Originally published by ESPN.com on Feb. 27, 2014 - Andrew Linnehan
Donna de Varona was biting her tongue in the buffet line at the 1960 Olympics in Rome, stuck behind a methodical and indecisive fellow American athlete in the cafeteria at the Olympic Village.
"I wondered who this woman was," said de Varona, then a 13-year-old preparing to swim in preliminary heats for the eventual gold-medal-winning 400-meter freestyle relay. "Why was she taking so long? And with few women's sports on the Olympic calendar, I wondered what sport she had qualified for."
De Varona, a self-described track fan, would later learn that this tall, elegant African-American woman moving so slowly in the buffet line was the fastest woman in the world.
Having carefully selected her meal at the village, Wilma Rudolph burst onto the world's sports scene at the Rome Olympics. Yes, she had already won a bronze medal at the 1956 Melbourne Games and a gold at the 1959 Pan Am Games, but in 1960, she became legendary.
Rudolph raced to gold medals in both the 100- and 200-meter dashes and joined Tennessee State teammates Martha Hudson, Barbara Jones and Lucinda Williams to set a world record in the 4x100 relay. Rudolph was the first American woman to win three gold medals in track and field at a single Olympics.
After the Olympics, the Clarksville, Tenn., native, who had been stricken with polio as a child, was celebrated across the globe, with newspapers nicknaming her The Black Pearl and The Black Gazelle and admirers flocking to see her at events and meets. Her speed, grace and outreach helped pave the way for young African-American girls, including future Olympians Florence Griffith Joyner and Jackie Joyner-Kersee.
But back to those Rome Games. Williams was a step ahead of Rudolph in her role-model duties at that time and already had served as an inspiration for many up-and-coming track stars. Take, for instance, Lacey O'Neal, who was in attendance at the 1960 Olympics and later competed at the 1964 and 1972 Games. At the time, little if anything was being published about women's sports, so to set a goal for herself, a young O'Neal had to turn to the Guinness Book of World Records. Next to the 200-meter time was the name Lucinda Williams.
"Once I saw her name in the record book, I concentrated on her," O'Neal said of her strategy for the 1960 U.S. championships. "When I ran my race ... I tied her world record."
Her time atop the record book was not to last long; Rudolph would run later that day in the same competition."She came along 10 minutes after me and killed my record," O'Neal said. "And I just thought, 'Oh well, at least I had 10 minutes of fame.'"
A new Rudolph admirer was born.
Another young Olympian influenced by Rudolph was Pat Connolly, the youngest member of the U.S. track team at the 1960 Games. Connolly remembers a more personal side of Rudolph.
"I fell in my race [the 800 meters], and it was pretty much a disaster," said Connolly, who was competing in her first of three Olympics and who would go on to win the pentathlon gold medal at the 1967 Pan American Games. "When I got back to the dorms, I was pretty much alone, and I was heading down a marble staircase on my way to get something to eat and she stopped me and took some time to talk to me and comfort me. She didn't have to do it. It was a very tender moment."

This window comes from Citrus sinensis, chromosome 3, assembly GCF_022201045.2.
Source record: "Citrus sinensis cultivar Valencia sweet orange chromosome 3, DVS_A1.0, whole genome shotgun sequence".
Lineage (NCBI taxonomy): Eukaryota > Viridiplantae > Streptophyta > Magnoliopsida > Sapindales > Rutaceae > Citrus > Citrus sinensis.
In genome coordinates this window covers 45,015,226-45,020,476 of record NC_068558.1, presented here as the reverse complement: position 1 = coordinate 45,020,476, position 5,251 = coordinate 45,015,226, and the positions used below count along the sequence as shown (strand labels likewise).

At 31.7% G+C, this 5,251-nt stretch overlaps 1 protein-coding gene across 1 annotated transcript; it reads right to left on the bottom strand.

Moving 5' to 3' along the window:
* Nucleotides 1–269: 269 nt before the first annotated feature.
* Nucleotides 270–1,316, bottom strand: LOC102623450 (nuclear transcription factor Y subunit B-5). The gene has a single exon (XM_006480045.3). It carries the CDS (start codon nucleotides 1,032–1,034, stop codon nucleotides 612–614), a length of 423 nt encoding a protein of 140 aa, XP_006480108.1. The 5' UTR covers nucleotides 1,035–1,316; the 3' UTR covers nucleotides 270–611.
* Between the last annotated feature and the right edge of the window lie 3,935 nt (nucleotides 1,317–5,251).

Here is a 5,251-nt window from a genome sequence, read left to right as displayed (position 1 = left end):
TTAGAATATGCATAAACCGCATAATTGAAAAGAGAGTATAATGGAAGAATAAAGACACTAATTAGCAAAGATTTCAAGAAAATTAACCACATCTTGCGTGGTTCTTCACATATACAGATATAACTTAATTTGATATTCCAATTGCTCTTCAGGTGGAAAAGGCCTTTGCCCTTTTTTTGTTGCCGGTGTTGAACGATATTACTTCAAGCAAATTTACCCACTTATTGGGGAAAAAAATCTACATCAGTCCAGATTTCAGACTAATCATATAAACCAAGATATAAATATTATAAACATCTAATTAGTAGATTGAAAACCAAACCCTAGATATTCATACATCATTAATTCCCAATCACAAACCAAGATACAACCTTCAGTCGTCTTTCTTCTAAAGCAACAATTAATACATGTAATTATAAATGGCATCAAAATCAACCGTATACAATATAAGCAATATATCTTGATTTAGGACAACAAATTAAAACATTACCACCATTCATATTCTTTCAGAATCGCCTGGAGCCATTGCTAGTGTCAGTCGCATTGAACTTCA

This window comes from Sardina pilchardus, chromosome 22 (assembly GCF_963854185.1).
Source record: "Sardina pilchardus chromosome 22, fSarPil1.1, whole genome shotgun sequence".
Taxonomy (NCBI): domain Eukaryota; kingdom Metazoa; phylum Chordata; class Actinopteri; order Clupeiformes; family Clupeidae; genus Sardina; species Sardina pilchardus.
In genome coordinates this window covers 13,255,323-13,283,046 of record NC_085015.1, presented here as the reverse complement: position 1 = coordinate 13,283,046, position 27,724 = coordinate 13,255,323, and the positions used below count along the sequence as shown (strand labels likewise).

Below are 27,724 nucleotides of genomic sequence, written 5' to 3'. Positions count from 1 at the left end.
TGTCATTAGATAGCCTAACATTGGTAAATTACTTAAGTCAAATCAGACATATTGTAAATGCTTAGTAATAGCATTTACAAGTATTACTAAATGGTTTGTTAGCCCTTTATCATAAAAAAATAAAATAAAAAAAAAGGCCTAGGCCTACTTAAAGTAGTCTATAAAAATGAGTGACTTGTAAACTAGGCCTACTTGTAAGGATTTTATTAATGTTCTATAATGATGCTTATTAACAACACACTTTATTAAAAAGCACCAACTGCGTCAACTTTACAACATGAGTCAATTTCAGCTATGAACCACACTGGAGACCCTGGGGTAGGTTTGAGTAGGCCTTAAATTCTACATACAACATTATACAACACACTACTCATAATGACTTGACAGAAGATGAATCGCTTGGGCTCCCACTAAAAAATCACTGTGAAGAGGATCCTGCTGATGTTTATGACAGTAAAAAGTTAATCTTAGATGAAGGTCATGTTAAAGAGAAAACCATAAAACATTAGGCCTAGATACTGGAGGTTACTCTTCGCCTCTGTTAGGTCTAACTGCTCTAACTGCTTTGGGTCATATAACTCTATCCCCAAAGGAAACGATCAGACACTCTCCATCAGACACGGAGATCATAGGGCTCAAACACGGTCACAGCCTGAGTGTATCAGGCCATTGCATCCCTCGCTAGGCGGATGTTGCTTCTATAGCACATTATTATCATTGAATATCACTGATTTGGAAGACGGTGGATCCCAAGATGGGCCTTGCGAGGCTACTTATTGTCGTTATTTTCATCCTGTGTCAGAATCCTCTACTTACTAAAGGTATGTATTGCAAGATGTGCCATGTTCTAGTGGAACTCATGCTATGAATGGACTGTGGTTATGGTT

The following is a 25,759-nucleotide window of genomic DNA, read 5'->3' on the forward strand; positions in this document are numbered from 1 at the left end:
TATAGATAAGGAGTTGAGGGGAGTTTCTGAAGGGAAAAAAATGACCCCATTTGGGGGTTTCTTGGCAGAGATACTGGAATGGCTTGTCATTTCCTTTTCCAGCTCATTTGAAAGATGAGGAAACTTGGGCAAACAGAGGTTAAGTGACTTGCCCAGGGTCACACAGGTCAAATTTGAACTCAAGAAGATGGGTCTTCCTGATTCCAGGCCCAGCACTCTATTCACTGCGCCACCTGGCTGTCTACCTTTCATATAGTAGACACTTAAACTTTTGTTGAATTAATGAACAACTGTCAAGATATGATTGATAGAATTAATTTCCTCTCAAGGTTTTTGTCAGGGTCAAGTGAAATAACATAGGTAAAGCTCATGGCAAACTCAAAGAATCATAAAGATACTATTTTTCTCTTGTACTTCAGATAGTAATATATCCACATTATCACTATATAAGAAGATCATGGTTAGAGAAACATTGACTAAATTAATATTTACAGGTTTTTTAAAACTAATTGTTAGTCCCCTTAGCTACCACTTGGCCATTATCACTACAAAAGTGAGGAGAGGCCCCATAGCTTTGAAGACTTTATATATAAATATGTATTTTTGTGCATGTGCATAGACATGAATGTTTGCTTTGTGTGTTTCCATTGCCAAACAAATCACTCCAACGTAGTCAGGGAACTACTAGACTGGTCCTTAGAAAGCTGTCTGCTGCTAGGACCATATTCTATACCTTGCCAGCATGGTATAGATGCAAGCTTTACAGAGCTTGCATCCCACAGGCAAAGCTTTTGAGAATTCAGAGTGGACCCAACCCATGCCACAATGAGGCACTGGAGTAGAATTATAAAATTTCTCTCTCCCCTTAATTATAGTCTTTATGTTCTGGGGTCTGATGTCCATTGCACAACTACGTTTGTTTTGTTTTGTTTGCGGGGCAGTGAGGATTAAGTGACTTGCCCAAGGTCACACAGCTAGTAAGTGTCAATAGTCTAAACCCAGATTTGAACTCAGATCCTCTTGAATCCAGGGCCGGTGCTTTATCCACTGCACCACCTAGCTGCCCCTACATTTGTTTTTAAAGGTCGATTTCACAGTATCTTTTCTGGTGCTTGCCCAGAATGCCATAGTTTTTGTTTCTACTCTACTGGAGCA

It is this loving gentleness that Rudolph's friends and teammates remember now, more than 50 years after her feats in Rome and nearly 20 years after her death from cancer at the age of 54 on Nov. 12, 1994. But it is also her running style, which had a softness and a quietness to it that uncannily matched her personality.
"It was effortless; she was like a gazelle," O'Neal said. "She didn't even look like she was trying. Sometimes I would watch her run, and I had no desire to even try to beat her because I wanted her to win. I had never felt anything close to that as a competitor before."
Rudolph became more than just the first American woman to win three track and field gold medals at a single Olympics. In an era that didn't care much to celebrate people of her gender or race, she became an American icon.
In 1967, five years after Rudolph's retirement and in the midst of civil rights turmoil, Vice President Hubert Humphrey launched a program called Operation Champ, in which star athletes would visit hate-ridden inner cities to teach the power of love and nonviolent purpose. Rudolph was part of the delegation, teaching at-risk kids the art of track and field.
"[Humphrey] wanted to use athletes as role models to go to these riot-torn cities to try to make peace and prevent further rioting," said O'Neal, who was grouped with de Varona and other icons, such as Larry Doby and Earl Monroe. "He felt that athletes were the one group of people that could affect change in our youth."
Rudolph's efforts are still affecting change today. They are felt in young track athletes coached by Connolly, who still teaches Rudolph's running style. They are felt by the thousands of underprivileged youth nurtured by the Wilma Rudolph Foundation, a nonprofit organization that provides academic and athletic assistance. And they are felt by any American girl who falls in love with sports today, who reaps the benefits of Title IX and the Women's Sports Foundation, which hands out the Wilma Rudolph Courage Award. De Varona, long after winning two gold medals at the 1964 Olympics, was its first president.
There was a lot of talent on Team USA in Rome in 1960. Not necessarily the kind you measure in meters or in seconds but the kind you measure in hearts, hopes and dreams. But if it wasn't for Rudolph's athleticism, her effortless and captivating speed, it is possible that neither she nor her lifelong friends would have had a platform to stand on.
Probably a good thing that de Varona let Rudolph grab as many carbs as she wanted in that Olympic Village buffet line that day.